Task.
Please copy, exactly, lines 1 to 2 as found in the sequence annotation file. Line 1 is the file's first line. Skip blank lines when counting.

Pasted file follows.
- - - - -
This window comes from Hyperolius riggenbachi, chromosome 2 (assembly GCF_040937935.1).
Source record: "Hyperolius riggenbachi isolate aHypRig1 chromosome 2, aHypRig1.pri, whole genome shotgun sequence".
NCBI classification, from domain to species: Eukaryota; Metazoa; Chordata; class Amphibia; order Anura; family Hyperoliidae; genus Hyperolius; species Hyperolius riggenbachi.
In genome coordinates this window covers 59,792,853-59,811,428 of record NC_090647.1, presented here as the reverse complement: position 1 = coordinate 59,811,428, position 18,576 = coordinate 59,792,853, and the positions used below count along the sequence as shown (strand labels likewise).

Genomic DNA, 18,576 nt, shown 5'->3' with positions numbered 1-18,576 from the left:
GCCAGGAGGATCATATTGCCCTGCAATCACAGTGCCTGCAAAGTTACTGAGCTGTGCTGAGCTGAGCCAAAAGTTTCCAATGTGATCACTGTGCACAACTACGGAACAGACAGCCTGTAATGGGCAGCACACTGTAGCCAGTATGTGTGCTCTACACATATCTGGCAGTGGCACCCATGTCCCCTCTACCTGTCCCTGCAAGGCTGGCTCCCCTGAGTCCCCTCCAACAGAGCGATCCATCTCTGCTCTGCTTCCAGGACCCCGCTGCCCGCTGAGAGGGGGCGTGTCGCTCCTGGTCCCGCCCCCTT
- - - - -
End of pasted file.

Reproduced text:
This window comes from Hyperolius riggenbachi, chromosome 2 (assembly GCF_040937935.1).
Source record: "Hyperolius riggenbachi isolate aHypRig1 chromosome 2, aHypRig1.pri, whole genome shotgun sequence".